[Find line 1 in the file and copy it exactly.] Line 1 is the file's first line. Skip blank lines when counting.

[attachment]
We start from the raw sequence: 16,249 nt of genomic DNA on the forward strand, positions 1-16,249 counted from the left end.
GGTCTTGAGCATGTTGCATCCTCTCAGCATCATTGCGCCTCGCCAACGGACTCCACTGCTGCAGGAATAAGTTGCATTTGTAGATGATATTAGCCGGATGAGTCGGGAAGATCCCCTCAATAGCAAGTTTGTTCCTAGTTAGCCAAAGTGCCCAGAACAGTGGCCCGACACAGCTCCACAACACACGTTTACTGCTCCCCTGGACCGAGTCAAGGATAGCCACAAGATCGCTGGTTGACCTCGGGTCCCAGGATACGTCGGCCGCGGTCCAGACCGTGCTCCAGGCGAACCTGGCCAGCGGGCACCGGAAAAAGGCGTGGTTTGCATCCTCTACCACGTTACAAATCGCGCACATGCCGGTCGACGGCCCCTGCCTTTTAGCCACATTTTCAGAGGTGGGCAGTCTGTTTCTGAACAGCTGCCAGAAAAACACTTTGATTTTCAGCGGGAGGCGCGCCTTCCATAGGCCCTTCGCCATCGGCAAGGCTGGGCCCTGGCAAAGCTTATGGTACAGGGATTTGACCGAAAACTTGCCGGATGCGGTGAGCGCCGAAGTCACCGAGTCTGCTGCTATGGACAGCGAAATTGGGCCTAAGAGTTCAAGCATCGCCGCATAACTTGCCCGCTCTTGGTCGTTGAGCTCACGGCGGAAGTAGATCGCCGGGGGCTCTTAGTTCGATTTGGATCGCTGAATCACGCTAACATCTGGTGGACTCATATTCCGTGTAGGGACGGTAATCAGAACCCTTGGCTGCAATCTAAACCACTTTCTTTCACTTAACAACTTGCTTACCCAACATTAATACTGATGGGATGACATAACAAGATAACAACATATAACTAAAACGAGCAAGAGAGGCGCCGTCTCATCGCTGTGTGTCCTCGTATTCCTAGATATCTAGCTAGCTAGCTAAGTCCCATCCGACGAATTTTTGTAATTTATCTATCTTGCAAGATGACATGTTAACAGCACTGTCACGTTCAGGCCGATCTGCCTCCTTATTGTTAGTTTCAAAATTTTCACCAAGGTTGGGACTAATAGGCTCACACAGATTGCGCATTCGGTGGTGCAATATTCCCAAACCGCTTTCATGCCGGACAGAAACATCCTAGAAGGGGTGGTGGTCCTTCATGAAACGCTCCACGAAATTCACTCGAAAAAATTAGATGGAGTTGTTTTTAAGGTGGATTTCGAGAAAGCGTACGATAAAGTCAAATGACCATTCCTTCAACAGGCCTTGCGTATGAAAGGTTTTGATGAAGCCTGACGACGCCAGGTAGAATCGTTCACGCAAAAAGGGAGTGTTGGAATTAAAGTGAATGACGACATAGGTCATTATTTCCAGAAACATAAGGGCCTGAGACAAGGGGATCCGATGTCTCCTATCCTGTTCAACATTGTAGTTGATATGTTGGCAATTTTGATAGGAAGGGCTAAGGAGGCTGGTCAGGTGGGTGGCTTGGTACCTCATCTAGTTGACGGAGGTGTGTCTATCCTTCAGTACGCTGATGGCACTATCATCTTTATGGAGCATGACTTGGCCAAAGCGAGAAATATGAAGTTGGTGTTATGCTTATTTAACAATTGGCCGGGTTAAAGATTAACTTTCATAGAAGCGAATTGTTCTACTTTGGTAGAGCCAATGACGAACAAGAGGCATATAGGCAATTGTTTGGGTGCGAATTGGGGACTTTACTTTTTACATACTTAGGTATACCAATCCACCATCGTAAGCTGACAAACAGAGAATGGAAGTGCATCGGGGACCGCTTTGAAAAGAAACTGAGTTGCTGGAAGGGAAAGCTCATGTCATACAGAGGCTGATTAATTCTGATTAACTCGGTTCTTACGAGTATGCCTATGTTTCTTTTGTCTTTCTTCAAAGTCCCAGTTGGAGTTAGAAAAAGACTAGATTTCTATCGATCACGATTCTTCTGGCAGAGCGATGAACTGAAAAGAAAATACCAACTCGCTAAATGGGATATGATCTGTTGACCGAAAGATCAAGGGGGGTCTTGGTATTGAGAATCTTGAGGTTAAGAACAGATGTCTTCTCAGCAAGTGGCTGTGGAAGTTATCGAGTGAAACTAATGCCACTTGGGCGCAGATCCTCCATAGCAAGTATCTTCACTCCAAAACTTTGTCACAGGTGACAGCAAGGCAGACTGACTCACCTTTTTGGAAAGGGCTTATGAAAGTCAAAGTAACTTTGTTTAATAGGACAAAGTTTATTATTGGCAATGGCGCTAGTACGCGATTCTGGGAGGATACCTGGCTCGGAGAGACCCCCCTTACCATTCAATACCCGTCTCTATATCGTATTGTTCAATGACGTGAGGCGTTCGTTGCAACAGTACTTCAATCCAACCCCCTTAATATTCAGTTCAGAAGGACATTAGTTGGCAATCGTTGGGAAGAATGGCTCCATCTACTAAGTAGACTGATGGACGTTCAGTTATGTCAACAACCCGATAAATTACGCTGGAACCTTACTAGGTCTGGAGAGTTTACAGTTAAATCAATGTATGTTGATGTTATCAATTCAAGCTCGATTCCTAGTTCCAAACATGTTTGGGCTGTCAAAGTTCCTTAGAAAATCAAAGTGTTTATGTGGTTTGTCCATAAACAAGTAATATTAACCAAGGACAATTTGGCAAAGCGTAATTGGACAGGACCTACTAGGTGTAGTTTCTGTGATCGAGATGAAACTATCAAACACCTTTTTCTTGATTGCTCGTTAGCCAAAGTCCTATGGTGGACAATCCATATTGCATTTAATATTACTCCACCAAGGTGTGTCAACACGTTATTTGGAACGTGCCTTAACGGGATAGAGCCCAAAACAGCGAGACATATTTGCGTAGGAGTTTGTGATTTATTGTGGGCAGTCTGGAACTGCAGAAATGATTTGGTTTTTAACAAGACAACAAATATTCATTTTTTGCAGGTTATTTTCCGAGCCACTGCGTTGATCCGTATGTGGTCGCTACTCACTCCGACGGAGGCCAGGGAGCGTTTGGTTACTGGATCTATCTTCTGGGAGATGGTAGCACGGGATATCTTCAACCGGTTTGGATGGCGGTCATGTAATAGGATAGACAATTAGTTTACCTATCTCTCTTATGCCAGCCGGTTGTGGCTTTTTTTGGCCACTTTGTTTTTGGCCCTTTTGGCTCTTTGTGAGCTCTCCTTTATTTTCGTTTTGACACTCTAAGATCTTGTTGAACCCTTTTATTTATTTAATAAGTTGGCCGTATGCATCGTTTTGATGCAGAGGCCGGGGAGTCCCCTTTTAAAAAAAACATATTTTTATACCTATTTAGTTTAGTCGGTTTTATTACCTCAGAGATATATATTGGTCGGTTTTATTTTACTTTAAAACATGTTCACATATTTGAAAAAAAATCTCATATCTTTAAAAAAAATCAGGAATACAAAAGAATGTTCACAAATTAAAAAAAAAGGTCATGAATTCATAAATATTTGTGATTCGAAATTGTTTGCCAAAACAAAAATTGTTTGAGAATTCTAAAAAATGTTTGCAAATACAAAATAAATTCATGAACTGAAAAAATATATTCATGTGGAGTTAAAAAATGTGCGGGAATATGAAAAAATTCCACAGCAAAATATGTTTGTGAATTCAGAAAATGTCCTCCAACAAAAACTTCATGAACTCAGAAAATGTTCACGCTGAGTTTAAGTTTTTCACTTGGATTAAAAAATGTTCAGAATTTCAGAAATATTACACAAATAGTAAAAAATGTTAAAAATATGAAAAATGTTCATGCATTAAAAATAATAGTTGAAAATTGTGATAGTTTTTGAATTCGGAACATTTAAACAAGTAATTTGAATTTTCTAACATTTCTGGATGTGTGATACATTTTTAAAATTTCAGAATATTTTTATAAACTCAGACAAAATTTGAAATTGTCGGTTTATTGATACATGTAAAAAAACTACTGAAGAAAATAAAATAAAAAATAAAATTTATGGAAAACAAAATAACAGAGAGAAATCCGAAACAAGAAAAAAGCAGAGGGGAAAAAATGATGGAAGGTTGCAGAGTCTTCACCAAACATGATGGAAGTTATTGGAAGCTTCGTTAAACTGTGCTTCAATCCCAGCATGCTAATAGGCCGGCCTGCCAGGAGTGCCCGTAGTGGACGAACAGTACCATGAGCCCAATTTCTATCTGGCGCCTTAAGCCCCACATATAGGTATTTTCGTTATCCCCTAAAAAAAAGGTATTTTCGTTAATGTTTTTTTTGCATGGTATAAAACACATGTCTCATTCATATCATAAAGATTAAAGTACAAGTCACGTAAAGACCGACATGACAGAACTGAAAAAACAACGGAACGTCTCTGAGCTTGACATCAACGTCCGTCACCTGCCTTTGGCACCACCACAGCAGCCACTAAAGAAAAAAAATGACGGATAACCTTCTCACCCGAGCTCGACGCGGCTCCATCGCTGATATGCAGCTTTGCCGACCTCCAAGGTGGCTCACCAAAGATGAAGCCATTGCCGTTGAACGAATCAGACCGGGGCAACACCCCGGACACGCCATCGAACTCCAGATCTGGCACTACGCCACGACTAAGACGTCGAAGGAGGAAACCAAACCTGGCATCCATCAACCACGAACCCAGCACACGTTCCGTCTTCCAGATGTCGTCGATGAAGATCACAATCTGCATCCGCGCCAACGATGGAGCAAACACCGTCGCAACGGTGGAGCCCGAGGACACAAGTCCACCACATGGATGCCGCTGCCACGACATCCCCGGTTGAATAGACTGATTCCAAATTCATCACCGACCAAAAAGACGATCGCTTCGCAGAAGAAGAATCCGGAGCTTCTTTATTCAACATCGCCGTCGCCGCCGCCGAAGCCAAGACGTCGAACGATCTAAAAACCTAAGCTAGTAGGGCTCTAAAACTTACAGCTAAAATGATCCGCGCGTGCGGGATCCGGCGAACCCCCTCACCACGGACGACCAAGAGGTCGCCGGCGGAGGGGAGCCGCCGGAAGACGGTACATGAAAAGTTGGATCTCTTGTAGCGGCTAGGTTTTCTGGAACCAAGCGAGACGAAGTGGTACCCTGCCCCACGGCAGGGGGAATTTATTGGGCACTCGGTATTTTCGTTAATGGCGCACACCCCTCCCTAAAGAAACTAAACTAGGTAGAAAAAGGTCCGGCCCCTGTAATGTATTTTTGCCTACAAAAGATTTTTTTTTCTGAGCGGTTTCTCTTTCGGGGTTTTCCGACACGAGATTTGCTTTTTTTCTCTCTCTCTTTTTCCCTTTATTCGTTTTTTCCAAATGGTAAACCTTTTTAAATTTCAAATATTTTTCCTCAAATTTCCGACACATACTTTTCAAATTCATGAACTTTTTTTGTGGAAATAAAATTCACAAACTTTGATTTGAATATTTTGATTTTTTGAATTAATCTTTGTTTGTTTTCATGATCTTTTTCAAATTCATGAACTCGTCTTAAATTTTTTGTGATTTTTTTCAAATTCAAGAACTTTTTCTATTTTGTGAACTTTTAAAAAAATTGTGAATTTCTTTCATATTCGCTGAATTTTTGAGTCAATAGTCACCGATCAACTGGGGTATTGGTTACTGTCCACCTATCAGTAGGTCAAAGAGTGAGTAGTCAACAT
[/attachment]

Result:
We start from the raw sequence: 16,249 nt of genomic DNA on the forward strand, positions 1-16,249 counted from the left end.